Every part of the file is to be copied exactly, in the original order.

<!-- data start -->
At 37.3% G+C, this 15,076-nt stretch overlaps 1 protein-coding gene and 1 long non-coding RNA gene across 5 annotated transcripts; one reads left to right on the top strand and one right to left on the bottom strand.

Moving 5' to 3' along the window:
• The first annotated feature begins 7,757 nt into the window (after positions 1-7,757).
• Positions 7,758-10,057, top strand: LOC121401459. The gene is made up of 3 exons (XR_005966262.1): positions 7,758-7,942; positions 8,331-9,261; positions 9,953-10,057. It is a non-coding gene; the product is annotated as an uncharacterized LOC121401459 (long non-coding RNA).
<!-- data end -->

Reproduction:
At 37.3% G+C, this 15,076-nt stretch overlaps 1 protein-coding gene and 1 long non-coding RNA gene across 5 annotated transcripts; one reads left to right on the top strand and one right to left on the bottom strand.

Moving 5' to 3' along the window:
• The first annotated feature begins 7,757 nt into the window (after positions 1-7,757).
• Positions 7,758-10,057, top strand: LOC121401459. The gene is made up of 3 exons (XR_005966262.1): positions 7,758-7,942; positions 8,331-9,261; positions 9,953-10,057. It is a non-coding gene; the product is annotated as an uncharacterized LOC121401459 (long non-coding RNA).